After four years, the Syrian war remains as intense as ever and the need for emergency assistance becomes more urgent each passing day. But the fragmented and shifting frontlines, the sheer level of risk, and systematic blockades of international assistance have made it impossible for Médecins Sans Frontières (MSF) to provide hands-on emergency care in most parts of the country.
Because the needs are massive and still-growing, the organisation is working with Syrian doctors who have stayed and are determined to operate on wounded people, to deliver babies, and to provide emergency care to critically ill patients.
Over the past three years, MSF has developed a programme of large-scale support to underground and improvised healthcare facilities. More than 100 healthcare structures are supported both in government-held areas and in opposition-controlled zones – all locations where it is not possible for MSF teams to be physically present. Increasingly the programme is focusing on besieged areas, where little or no international aid reaches the doctors.
The blocking of access to areas under siege and bombardment, such as Ghouta and parts of Homs and Derra, is causing untold suffering. The military tactics of placing entire communities under siege means doctors struggle to keep any sort of medical activities running and frequently run out of essential drugs and medical supplies.
In Northern Homs, for example, approximately 350,000 people have been under siege for more than one year. MSF is supporting 8 field hospitals and 3 medical points in the North of Homs. Medical supplies can only reach North Homs after a perilous journey on dangerous and insecure roads full of checkpoints, where the probability of death, arrest and confiscation of material is high.
Even if it is available, many suppliers do not want to risk selling material like gauze or surgical threads when they know it is going to be sent into North Homs. Gauze is considered synonymous with war surgery, and often a supplier is not willing to take the risk of being arrested or shut down for supplying a besieged area. “It is precious, dangerous, incriminating. There are secret outlets supplying us with gauze.” (MSF-supported Doctor, Homs).
The field hospitals are providing the full range of services, but do so with severe limitations of equipment and staff. These services are crucial to thousands of civilians because they are trapped with no other options. “We were sending sick children and pregnant women to Homs National Hospital. But many of our patients never came back, so we stopped referring them.” (MSF-supported Doctor, Homs).
Almost all of the field hospitals supported by MSF in Homs and elsewhere in Syria have sustained damage from airstrikes and barrel bombs. “We work underground, literally. There are entire hospitals below the earth. The operating theatre is underground, as are the laboratory and the post-operative care room. Above ground we only keep patients who are stable and can be moved quickly to the basement when the shelling restarts”. (MSF-supported Doctor, Homs).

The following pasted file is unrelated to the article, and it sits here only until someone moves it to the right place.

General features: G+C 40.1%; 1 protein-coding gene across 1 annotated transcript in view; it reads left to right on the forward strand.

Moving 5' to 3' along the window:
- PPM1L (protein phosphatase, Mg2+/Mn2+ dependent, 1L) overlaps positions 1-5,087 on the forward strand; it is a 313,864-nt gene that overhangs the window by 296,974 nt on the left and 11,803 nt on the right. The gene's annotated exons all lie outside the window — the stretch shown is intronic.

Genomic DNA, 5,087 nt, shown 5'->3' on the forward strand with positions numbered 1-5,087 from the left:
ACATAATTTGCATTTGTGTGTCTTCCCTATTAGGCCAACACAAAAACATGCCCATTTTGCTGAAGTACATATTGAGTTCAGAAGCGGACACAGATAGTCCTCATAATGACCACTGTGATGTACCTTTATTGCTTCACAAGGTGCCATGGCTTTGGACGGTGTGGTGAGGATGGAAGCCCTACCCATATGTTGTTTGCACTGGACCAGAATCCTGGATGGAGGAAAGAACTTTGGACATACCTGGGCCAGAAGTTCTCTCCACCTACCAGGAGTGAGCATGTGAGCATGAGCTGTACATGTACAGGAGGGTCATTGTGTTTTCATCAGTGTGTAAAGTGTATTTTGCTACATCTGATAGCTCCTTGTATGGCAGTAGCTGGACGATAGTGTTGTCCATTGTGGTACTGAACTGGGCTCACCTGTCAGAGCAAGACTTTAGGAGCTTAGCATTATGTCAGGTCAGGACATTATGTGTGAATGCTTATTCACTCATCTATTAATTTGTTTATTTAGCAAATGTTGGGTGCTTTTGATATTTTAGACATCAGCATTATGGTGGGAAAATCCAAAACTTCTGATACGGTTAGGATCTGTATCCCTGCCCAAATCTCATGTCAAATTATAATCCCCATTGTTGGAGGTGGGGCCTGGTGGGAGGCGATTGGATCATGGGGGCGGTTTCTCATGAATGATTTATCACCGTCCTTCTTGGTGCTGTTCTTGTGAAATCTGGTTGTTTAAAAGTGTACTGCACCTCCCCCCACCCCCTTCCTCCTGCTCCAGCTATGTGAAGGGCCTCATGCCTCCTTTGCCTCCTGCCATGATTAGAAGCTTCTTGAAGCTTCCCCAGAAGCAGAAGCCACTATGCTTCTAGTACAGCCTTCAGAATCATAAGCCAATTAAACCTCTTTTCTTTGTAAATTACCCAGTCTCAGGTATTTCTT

Today East Ghouta is the most populous besieged area in Syria, with population figures that range between 800,000 to 1,200,00 people. Starved, bombed and under siege, the population of East Ghouta is paying a shockingly high price. MSF supports 21 health facilities with up to 60 percent of their medicine and consumables. Earlier this year, one of these field hospitals received 128 patients after a crowded market was bombed. The medical team there was able to save 60 of the casualties, but 68 of their patients died and they used almost their entire stock of ER drugs and materials in that one day.
A recent bombing, on 5 March, on and around a primary school in a rural part of Idlib Governorate is a reminder that the violence is reaching all corners of the country. After the bombing, 50 wounded casualties were treated by the three nearest MSF supported facilities. These are not events that get widely reported in news headlines, but such events are happening with terrible regularity, and the health facilities, in rural as well as urban areas, are struggling to maintain even the most basic medical services.
The support programme run by MSF is large and complex, but is falling far short of meeting the overwhelming needs. These underground medical networks are a slender lifeline keeping hundreds of thousands of people alive – they must be supported in whatever way possible.
The following testimonies from doctors that MSF supports in Syria give a sense of the difficulties, but also their astonishing determination to keep saving lives even under these desperate conditions.